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Right move for excited Parks

Guinness PRO12 Editor

25 Jun 2010

Scotland star Dan Parks insists he intends to play a major role when he arrives in Cardiff this summer.

The Glasgow Warriors fly-half joins the Blues next month as he switches for Scotland for Wales in the search for Magners League glory.

Parks was one of the league’s stand-out performers last season, guiding the Warriors to the inaugural Play-Offs and becoming the first player to pass 1,000 points in Magners League rugby in the process.

The Australian-born playmaker is now seeking a fresh challenge in the Welsh capital and, despite a change in his international prospects, Parks is determined to succeeed.

"I don't want to be going to a new place just to make up the numbers,” said Parks, whose Scotland career looked to be all but over prior to signing for the Blues.

"It's exciting and I want to go there and strengthen the Cardiff squad. Yes, when I first signed I wasn't sure what was going to happen with Scotland, and a lot has changed in the last six months, but I was excited about the change then and am more excited about it now."

Since signing for the Blues, Parks’ stock has risen immeasurably.

The 32-year-old was recalled to the Scotland squad for the first time under Andy Robinson during the 2010 Six Nations and has had a huge impact on his country’s fortunes.

Having been discarded by former coach Frank Hadden and initially ignored by Robinson, Parks transferred his Magners League form on to the international stage.

With Parks at the helm, the Scots came close to beating Wales and England in Europe’s showpiece event, before stunning Ireland thanks to a superb performance from the rejuvenated outside-half.

But with his Scotland future now looking assured, some critics have questioned the effect his move to Wales could have on his international career, while also suggesting that the Blues could also suffer due to potential international commitments.

Those worries have been quickly dismissed by the man himself, however, with Parks convinced his move to Wales is the right one, at the right time.

"Andy has not given me any indication that there is going to be an issue, and Cardiff Blues are happy," Parks told the Scotsman.

"Sean (Lamont] and Nikki (Walker] don't have any issues with being released for Scotland so I'm confident I will be able to give my all for Cardiff and Scotland.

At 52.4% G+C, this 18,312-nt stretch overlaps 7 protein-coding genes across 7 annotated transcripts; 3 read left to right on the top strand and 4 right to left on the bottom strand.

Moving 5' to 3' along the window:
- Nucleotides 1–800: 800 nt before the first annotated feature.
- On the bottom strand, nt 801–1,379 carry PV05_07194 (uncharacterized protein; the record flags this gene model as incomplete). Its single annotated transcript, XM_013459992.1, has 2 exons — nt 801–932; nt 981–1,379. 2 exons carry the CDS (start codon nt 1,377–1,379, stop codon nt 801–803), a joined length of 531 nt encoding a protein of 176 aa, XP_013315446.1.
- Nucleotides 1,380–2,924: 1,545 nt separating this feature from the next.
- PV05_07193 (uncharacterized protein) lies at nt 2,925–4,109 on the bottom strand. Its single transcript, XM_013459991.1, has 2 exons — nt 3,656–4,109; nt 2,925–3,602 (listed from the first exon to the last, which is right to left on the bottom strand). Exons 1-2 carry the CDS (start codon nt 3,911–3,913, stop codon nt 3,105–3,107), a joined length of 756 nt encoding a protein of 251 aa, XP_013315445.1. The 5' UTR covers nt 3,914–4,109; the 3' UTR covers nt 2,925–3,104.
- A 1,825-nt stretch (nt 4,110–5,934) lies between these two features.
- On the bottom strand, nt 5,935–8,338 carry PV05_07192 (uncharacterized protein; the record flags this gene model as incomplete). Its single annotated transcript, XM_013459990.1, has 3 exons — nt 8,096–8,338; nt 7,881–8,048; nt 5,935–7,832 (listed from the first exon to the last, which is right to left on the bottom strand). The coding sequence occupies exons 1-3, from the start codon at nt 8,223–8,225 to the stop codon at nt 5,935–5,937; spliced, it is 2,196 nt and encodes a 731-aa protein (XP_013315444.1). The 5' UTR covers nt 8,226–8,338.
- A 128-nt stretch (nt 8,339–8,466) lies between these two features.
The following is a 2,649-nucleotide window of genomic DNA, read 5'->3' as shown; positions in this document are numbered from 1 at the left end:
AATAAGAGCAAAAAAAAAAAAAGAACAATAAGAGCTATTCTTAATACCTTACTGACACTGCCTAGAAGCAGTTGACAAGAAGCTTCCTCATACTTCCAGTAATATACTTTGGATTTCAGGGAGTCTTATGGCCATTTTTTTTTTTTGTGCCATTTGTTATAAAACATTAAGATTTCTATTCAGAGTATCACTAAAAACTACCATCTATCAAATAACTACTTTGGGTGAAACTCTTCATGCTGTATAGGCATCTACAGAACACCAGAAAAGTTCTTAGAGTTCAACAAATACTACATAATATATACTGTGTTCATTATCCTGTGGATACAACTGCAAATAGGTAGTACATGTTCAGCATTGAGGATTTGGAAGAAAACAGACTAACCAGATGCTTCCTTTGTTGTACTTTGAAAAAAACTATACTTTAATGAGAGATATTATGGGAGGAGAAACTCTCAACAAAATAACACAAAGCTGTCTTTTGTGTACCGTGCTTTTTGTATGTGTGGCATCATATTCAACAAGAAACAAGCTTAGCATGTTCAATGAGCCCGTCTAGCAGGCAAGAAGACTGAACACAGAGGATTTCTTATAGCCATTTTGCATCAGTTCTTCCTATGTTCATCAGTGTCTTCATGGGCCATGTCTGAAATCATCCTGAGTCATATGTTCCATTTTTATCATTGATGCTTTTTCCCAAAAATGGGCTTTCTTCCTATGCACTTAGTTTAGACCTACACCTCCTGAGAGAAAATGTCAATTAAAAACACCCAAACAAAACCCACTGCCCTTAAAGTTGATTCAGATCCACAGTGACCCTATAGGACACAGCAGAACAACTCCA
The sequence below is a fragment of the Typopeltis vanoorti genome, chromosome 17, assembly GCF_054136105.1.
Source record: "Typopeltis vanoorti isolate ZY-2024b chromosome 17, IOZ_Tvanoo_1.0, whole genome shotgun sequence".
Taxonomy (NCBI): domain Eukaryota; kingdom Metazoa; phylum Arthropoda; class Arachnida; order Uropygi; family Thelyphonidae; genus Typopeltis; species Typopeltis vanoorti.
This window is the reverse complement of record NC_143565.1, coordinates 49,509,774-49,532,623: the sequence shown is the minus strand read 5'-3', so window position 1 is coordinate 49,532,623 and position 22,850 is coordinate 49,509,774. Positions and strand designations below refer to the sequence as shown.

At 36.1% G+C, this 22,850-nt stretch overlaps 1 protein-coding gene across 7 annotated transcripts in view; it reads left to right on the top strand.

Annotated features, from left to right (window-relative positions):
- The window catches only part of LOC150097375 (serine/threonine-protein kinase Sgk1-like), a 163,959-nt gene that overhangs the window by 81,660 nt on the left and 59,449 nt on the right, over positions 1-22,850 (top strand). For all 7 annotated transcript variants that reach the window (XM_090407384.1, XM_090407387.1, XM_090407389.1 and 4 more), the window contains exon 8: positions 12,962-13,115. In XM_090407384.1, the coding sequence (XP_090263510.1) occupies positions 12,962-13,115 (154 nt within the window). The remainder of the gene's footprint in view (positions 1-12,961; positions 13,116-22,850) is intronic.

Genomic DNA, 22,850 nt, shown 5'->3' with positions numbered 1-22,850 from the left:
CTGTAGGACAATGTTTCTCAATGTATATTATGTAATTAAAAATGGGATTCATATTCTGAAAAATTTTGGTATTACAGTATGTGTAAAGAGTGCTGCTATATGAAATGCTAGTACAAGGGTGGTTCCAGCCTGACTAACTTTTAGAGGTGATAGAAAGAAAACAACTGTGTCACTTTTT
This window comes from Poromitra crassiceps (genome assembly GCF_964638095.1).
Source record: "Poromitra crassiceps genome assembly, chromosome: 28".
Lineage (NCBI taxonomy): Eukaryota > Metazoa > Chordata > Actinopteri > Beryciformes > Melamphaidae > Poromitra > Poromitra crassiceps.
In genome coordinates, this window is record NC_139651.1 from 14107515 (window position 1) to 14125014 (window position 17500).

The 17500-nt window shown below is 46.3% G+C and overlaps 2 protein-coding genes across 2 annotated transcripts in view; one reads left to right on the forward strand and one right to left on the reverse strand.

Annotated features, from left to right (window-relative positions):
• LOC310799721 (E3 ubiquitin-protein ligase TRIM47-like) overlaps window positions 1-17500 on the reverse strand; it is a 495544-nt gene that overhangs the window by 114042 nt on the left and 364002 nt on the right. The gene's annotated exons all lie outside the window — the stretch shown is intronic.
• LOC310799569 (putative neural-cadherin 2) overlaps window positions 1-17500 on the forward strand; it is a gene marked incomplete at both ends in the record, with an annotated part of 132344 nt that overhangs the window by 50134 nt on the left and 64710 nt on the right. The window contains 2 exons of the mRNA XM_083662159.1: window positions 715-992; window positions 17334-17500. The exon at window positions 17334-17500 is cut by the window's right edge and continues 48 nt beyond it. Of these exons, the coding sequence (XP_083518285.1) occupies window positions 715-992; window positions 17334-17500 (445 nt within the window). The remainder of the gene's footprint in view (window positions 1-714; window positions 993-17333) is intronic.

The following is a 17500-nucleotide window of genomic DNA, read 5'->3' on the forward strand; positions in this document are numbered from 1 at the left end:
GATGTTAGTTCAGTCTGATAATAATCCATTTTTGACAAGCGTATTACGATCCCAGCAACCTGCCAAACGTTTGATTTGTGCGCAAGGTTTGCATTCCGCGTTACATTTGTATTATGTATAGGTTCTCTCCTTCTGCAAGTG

"It's definitely an exciting time to be involved with Scotland and we've worked hard for these results, so I want to be a part of it going forward."

Parks will arrive in Cardiff full of confidence having just returned from Scotland’s historic tour of Argentina.

Robinson’s men recorded the country’s first-ever series victory in the southern hemisphere after winning both Tests against the Pumas and Parks is understandably proud of what he and his tem-mates have achieved this summer.

"I've been on five tours, including the World Cup in 2007, and this was the best, both from a personal point of view and the team, because we won, obviously, but really because of the confidence in the squad at the finish.

"And it all came from the performances in the Six Nations and getting that win in Dublin. The players had the confidence because we had performed.

"Where that stood out for me was in the first Test when there was no panic when we went behind. We just kept playing and controlled the scoreboard and it worked out for us. We had to claw it back, but we did it playing the way we had wanted to and always felt comfortable.

"The second game was a lot more difficult because the weather was wet and the ball was slippery, and we played into a strong wind in the second half, which made it harder getting into the right areas. But we took our chances to get the points and showed our character to win again.

"Confidence is a huge thing in that. All the players picked have been in good form and I've said before that Andy has made a big difference to how the team goes because he instils a lot of confidence in the players.

"For me it just feels like I'm part of a squad with a real winning mentality. We feel strongly that we should have won three games in the Six Nations, and the fact we didn't just makes everyone want to prove it more and go out there and win more.

"It's not easy and we have a lot to work on, but there's a feeling of onwards and upwards."